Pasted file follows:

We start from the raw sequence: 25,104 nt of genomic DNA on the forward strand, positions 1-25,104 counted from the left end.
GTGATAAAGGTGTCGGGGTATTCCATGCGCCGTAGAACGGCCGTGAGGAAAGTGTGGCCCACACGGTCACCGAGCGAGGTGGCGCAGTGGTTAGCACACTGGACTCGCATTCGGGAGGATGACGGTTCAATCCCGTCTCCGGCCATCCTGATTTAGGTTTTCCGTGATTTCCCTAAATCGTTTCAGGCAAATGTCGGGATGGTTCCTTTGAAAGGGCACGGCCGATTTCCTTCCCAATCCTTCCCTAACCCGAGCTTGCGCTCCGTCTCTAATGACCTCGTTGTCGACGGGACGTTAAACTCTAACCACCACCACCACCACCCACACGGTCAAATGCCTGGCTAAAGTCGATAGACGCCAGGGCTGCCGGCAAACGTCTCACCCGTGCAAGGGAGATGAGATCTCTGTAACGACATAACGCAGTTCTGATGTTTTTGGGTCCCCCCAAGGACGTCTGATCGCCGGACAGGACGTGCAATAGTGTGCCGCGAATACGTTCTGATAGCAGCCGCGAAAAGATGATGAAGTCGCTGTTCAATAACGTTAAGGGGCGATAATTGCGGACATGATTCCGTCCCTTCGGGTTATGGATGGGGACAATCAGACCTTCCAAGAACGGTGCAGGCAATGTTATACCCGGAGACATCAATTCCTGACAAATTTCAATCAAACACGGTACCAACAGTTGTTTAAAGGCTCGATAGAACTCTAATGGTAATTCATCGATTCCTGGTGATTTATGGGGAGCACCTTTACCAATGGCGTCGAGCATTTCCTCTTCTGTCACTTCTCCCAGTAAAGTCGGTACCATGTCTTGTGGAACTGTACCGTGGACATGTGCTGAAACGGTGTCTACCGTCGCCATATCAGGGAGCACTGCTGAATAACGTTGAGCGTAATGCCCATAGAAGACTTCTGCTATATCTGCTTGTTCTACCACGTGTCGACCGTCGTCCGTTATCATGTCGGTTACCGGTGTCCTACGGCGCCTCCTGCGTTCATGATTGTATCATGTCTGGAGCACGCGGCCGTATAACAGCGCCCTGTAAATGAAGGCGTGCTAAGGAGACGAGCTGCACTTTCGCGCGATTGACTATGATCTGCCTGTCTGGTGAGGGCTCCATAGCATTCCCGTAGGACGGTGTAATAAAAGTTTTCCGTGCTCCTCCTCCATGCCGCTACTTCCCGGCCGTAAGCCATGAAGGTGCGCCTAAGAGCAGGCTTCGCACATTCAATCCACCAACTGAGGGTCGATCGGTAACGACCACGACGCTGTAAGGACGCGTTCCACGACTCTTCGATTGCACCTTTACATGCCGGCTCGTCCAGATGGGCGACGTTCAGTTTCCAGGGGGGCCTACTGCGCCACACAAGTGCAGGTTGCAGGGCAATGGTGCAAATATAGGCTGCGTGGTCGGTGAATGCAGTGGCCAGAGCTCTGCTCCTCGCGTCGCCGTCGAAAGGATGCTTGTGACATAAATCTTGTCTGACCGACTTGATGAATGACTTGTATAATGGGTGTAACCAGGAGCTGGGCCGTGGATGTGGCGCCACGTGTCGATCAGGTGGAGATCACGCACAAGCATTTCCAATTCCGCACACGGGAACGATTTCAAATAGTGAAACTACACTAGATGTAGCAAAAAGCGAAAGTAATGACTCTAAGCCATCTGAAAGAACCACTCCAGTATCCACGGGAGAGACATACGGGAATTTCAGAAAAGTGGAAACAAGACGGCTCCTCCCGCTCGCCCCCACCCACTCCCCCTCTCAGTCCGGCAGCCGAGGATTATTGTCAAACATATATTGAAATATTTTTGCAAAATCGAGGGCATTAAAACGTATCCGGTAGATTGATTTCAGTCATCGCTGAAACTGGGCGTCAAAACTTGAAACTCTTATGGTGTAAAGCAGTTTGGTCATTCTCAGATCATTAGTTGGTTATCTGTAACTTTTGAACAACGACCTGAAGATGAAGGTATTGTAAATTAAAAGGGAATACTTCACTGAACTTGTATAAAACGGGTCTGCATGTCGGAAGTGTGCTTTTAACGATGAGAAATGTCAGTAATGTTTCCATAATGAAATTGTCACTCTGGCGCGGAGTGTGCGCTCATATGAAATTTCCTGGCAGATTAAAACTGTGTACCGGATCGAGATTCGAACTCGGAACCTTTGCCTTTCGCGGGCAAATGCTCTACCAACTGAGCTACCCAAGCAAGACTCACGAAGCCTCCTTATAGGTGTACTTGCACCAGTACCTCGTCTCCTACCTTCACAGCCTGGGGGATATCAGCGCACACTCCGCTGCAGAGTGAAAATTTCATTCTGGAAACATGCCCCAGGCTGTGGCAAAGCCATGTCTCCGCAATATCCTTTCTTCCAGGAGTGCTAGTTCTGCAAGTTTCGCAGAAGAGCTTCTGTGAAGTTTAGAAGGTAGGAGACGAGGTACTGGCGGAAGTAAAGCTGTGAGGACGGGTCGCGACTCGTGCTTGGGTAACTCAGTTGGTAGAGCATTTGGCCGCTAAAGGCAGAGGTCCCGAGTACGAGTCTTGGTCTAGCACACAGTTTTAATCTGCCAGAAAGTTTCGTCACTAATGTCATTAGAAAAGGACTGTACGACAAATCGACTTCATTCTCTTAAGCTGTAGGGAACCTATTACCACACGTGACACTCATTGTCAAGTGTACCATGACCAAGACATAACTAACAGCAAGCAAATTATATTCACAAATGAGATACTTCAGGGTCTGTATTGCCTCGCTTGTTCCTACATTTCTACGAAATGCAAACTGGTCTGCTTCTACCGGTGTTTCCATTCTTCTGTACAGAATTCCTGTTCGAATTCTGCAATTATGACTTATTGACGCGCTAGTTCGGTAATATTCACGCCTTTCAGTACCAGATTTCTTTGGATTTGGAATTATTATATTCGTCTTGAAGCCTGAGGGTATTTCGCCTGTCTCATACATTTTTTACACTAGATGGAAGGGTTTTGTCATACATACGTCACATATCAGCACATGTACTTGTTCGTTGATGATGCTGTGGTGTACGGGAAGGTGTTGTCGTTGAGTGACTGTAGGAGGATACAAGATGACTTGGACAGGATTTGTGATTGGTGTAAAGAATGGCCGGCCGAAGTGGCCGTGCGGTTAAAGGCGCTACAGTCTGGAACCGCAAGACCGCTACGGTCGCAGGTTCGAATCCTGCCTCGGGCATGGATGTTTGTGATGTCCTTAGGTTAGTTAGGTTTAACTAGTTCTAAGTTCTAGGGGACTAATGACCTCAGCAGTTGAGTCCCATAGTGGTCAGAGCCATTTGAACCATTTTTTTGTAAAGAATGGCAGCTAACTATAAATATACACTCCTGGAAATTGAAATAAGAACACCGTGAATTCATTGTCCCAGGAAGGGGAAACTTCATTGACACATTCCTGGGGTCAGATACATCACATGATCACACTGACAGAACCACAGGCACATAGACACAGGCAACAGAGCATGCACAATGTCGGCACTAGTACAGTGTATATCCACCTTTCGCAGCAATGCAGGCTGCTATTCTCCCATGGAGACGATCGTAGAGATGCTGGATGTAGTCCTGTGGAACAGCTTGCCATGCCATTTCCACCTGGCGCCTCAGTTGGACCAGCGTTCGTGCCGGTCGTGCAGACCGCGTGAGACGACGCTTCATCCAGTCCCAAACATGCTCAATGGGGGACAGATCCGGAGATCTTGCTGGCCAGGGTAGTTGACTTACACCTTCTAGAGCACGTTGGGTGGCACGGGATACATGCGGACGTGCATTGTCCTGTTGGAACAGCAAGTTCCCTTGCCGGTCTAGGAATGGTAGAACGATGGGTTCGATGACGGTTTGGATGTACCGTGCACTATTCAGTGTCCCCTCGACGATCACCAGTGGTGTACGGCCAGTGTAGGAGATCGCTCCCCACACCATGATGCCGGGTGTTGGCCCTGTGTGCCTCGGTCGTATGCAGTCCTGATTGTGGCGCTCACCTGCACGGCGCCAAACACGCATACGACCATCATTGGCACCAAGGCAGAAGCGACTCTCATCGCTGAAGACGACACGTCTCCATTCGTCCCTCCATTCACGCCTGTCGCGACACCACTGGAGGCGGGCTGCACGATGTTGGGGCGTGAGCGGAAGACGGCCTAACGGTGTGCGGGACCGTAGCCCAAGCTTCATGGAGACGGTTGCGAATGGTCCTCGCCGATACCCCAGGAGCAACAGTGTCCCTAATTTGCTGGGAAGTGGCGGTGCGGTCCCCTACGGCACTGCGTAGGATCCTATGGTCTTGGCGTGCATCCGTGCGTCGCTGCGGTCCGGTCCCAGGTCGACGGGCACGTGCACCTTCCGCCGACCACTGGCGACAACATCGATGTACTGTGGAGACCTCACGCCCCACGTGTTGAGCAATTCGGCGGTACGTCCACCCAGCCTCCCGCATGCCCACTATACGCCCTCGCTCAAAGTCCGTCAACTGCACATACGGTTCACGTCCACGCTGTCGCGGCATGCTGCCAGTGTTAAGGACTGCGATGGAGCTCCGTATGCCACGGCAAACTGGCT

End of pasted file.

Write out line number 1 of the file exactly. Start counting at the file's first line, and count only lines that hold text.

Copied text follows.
We start from the raw sequence: 25,104 nt of genomic DNA on the forward strand, positions 1-25,104 counted from the left end.